Schools should have genuinely supportive staff that truly care about students’ mental health such as guidance counselors that are able to keep the information that students’ share to them to themselves and not relay what is said to the students’ parents. Teachers should also be more understanding about the issues that students may deal with on the daily. Once again, participation should not be graded/enforced in classrooms! Mental health should be spoken about and taught more in schools. Psychology should be mandatory for all students, and this course should discuss mental illnesses and healthy coping mechanisms.

At its core, stigma is caused by?

I think stigma stems from misunderstanding and being unaware of what mental illnesses actually are. 

What does that stigma look like?

Judging someone who has a mental illness and telling them to simply “get over it” because one does not know that overcoming said illness is extremely difficult.

What are some things that we can do to stop that stigma?

Education and discussion are the best ways to stop this stigma. Teaching about mental health in schools as well as parents speaking to their children about the importance of mental health.


Sophie Vu.

Interviewed by Jada Atchu-Yudom

Do you think people get over a mental illness without medication?

I don’t believe curing one’s mental illness needs to be directly attached to taking medication.  I think mental illness is different for everybody and there is no set “formula” that can be applied to every person perfectly to help them.  While many people may benefit from a combination of medication and therapy, some people work well with only medication or only therapy.  

Do you think people stabilize a mental illness simply with medication alone? 

Similar to my response to people getting over a mental illness without medication, mental illness is different for everybody and what works for one person won’t be perfect for another person as well.  In other words, some people may work well with medication alone and others may not.  Moreover, mental illness and one’s mental health include many different factors, and not all of them can be treated with only medication.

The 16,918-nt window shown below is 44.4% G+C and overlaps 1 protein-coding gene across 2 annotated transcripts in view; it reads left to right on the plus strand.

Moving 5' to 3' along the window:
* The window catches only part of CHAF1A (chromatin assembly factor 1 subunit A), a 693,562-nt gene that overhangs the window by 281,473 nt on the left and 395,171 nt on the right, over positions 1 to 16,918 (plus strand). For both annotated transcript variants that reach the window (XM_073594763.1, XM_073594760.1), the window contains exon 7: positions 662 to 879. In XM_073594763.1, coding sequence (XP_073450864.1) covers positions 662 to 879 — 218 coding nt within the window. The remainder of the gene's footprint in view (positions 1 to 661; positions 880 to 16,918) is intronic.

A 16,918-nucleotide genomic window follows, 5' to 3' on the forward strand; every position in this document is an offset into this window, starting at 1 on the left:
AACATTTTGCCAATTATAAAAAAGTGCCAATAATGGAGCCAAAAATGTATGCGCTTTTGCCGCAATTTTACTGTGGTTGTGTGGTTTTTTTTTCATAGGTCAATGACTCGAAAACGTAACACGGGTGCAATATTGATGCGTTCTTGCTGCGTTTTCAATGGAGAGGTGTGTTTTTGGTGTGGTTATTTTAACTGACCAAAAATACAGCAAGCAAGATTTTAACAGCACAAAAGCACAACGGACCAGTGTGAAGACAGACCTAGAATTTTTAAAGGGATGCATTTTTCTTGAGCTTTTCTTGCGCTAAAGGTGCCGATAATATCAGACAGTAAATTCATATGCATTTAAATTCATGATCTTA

Some people choose to just take meds and no therapy, do you think it is safe?

I have the feeling that taking meds alone without any sort of therapy or exterior assistance isn’t the safest option.  However, I cannot assume that everybody is in the same situation.  Some people’s situations may allow them to only take meds without therapy and for others that may be different.  I don’t think it’s my place to decide for other people what is the best option for them seeing that I am not a professional and I’m not fully aware of their circumstances.

How can you tell if someone has a mental health problem?

Mental health problems are internal and there aren’t many exterior signs to look out for.  While some mental health problems show exterior symptoms (for example, someone who has depression may show exterior symptoms such as changes in sleep or appetite), one cannot assume another person’s mental health just by looking at them, and some symptoms may overlap with other illnesses making it harder to distinguish a specific issue.  Simply put, one cannot really “tell” if someone has a mental health problem without being a professional in that area of expertise.

At its core, stigma is caused by?

Stigma is caused by society’s overall lack of knowledge/awareness and “accurate” perception of mental health and mental issues.  Although there are efforts aimed to spread awareness and educate others about mental health, there are still misunderstandings and misconceptions about it.  These misunderstandings or misconceptions usually view mental health in a negative light, bringing more stigma towards the topic.  

What does that stigma look like?